So I recently brewed up this recipe. When I went to the LHBS to get the grain, the guy there somehow knew, just from the grain bill, that I was making an IPA. Since finding and loving IPAs, I had always liked them for the hops, and I had thought this was what classed them as IPA.

So what is it about the grain bill that makes this an IPA? Or more generally, what makes an IPA? Is it the grains? The hops? Both?

Here is the recipe copied and pasted from: http://www.homebrewtalk.com/f70/rye-pale-ale-86481/:

All-Grain - Rye Pale Ale

Recipe Type: All Grain

Yeast: US-05

Yeast Starter: No

Batch Size (Gallons): 5.00

Original Gravity: 1.052

Final Gravity: 1.004

IBU: 32.8

Boiling Time (Minutes): 60

Color: 10.2 Primary Fermentation

(# of Days & Temp): 14 Days at 65F

Tasting Notes: Balance of spice from the Rye and Malt sweetness.

This beer is the only beer i have consistently on tap. I have brewed it about 10 times now and think i have perfected it, although i still tweak it to experiment.

Grains 5lbs Marris Otter (3.0 SRM)

1.5lb Munich Malt (20.0 SRM)

1.5lb Flaked Rye (2.0 SRM) 1lb Honey Malt (25.0 SRM)

0.5lb Cara-pils (2.0 SRM)


0.50oz Summit (16.50%) - 60min

0.50oz Centennial (8.60%) - 15min

0.50oz Centennial (8.60%) - 5min

Mash at 154 F for 60min

I ferment for 2 weeks in the Primary then keg. Keg is usually tapped about one month from the time brewed.

FG listed is my measured FG, but anticipated FG from Beersmith is 1.012.

Hops can be substituted freely. I'v done Summit only, Cascade only, Centennial and Cascades, etc. Any hop with a citrus flavor will mesh perfectly.

  • 1
    A pound of Honey malt does not scream IPA to me. Another LHBS dude contributing more BS, IMO.
    – brewchez
    Apr 4, 2014 at 11:37
  • That recipe has 1lb of honey malt and .5lb of CaraPils.... with a stated FG of 1.004???
    – GHP
    Apr 4, 2014 at 17:52

4 Answers 4


It was a lucky guess. There is nothing in that grist bill specific to an IPA. AAMOF, it's NOT an IPA! The OG is too low, for one thing. The recipe even calls itself a pale ale, not an IPA.

As to what makes an IPA an IPA, the best ROT is the BU:GU ratio. An IPA will usually be in the 1.060-1.075 OG range and have at least a 1:1 BU:GU ratio.

  • 1
    Just to clarify for those not up on the acronyms, ROT? BU? GU? AAMOF?
    – Scott
    Apr 4, 2014 at 4:43
  • 1
    Rule of Thumb, Bitterness Units, Gravity Units, As A Matter Of Fact.
    – brewchez
    Apr 4, 2014 at 11:34
  • 3
    Exactly my thoughts. Lucky guess. These day's you could probably just guess once someone walks through the door and have a 50/50 shot they're brewing IPA
    – brewchez
    Apr 4, 2014 at 11:35
  • 1:1 BU:GU? BJCP's "American IPA" min OG is 1.056 and min IBU is 40, so that suggests a min BU:GU of around .71.
    – Jeff Roe
    Apr 22, 2014 at 21:56

The Beer Judge Certification Program (BJCP) makes an attempt to describe styles such as this. One such style is IPA (grouped into 3 subcategories: English IPA, American IPA, and Imperial IPA). Have a look: http://www.bjcp.org/2008styles/style14.php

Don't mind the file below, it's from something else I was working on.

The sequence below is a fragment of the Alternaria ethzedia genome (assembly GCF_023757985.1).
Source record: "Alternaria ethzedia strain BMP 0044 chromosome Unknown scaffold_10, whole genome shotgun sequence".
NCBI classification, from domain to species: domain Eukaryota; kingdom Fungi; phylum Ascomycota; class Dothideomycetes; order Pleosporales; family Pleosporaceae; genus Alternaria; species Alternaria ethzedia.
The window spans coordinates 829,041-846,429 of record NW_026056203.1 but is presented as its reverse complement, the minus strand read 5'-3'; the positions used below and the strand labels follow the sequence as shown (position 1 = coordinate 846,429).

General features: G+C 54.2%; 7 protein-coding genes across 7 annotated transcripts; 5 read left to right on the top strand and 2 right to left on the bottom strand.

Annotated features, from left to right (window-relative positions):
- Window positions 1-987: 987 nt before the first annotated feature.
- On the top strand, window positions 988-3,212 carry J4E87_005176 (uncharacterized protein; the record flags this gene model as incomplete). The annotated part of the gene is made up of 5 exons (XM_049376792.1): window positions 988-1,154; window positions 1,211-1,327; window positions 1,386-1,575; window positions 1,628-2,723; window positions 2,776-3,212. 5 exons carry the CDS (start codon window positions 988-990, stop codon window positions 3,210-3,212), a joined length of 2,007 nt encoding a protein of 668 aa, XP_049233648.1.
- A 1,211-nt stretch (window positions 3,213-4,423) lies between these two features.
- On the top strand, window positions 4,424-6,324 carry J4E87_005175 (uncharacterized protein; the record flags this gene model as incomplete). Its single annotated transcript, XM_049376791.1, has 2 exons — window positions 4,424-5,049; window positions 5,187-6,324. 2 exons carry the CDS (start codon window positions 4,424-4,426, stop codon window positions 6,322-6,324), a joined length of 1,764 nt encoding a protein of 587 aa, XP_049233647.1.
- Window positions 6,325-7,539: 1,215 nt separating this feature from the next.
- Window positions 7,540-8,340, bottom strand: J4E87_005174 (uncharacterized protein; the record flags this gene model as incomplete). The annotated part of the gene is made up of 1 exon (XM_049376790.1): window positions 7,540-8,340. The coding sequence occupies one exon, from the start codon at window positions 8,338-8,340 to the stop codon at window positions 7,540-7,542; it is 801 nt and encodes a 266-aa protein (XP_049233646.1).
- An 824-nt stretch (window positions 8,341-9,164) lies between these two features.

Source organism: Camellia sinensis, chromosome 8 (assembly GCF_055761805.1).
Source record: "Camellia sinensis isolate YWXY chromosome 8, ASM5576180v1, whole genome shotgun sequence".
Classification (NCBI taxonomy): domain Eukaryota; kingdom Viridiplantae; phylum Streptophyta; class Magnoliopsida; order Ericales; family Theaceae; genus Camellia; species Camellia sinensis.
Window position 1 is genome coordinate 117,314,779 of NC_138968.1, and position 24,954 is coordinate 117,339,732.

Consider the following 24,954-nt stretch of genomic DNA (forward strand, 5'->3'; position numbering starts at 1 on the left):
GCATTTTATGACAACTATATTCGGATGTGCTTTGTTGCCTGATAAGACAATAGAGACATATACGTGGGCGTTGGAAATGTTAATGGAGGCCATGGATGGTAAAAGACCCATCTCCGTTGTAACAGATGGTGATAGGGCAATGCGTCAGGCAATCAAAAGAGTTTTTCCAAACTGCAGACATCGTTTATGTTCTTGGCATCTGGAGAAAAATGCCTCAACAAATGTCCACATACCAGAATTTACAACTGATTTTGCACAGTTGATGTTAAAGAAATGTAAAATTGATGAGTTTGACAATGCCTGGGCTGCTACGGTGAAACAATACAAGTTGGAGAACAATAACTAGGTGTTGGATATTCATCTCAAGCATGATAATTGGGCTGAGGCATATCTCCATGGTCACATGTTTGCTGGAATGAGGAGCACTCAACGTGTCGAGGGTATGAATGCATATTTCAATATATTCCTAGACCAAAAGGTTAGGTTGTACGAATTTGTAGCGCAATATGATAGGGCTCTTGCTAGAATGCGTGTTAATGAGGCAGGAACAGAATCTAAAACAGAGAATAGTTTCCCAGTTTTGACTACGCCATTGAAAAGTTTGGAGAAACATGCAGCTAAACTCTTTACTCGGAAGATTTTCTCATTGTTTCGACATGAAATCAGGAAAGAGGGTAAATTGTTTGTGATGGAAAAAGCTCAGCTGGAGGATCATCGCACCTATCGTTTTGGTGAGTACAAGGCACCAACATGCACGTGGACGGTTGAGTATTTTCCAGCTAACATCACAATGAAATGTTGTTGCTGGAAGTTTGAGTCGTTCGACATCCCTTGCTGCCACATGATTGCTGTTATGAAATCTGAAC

You're right that the hop character defines the IPA style. However, a traditional IPA has some restrictions on the malt and yeast character: you'll generally have a pale beer with low levels of malty sweetness (with occasional hints of caramel, toast, etc.) You'll generally see neutral fermentation character, though English IPA's will have some fruity esters.

There are specialty categories that have emerged which deviate from this kind of malt bill. "Cascadian Dark Ale" or "Black IPA" add some roasted notes to the malt. There are some wheat-based IPA's on the market. Some IPA's are brewed with lager yeast. From a competition standpoint, these are generally recognized as specialty beers, though there is a push for some styles, such as Black IPA, to be officially distinguished.


You may also find this informative:


It seems IPAs are currently fashionable—these things go in cycles, don't they?—and almost any copper-coloured ale is likely to have an IPA label slapped on it. I was amused and mildly disgusted to see that Baron's, a maker of kits, has something they call East India Pale Ale. As if IPA was ever anything but...

  • I believe that name is used for a beer from Brooklyn Brewing.
    – Denny Conn
    Apr 16, 2014 at 20:16
  • Then we can expect a rash of similar excesses. Soon an IPA won't be IPA without the superfluous 'E.' :-)
    – Glasseyed
    Apr 16, 2014 at 21:01
  • Well, there's already Black IPA, White IPA, "Session" IPA...
    – Denny Conn
    Apr 17, 2014 at 14:22

Pale Ale - mostly lighter grains and less darker, maltier grains. Then a certain amount of hops throughout boil for flavorful bitter IBUs to off-balance some of the malty sugars. You then ferment with specific American, English, or Irish yeast. That's a Pale.

Now, an IPA comes from the hoppy mouth feel and that comes from beautiful noted hop oils swirling around during the fermentation process and secondary. These oils were needed to "preserve" English Ales in the crazy heat of India during English colonization, hence India Pale Ale. The nice Ale one would enjoy in an English pub became an India Pale Ale via the method used to preserve and maintain some freshness by using hop oils that had a side-effect...hoppiness.

God Save the Queen!

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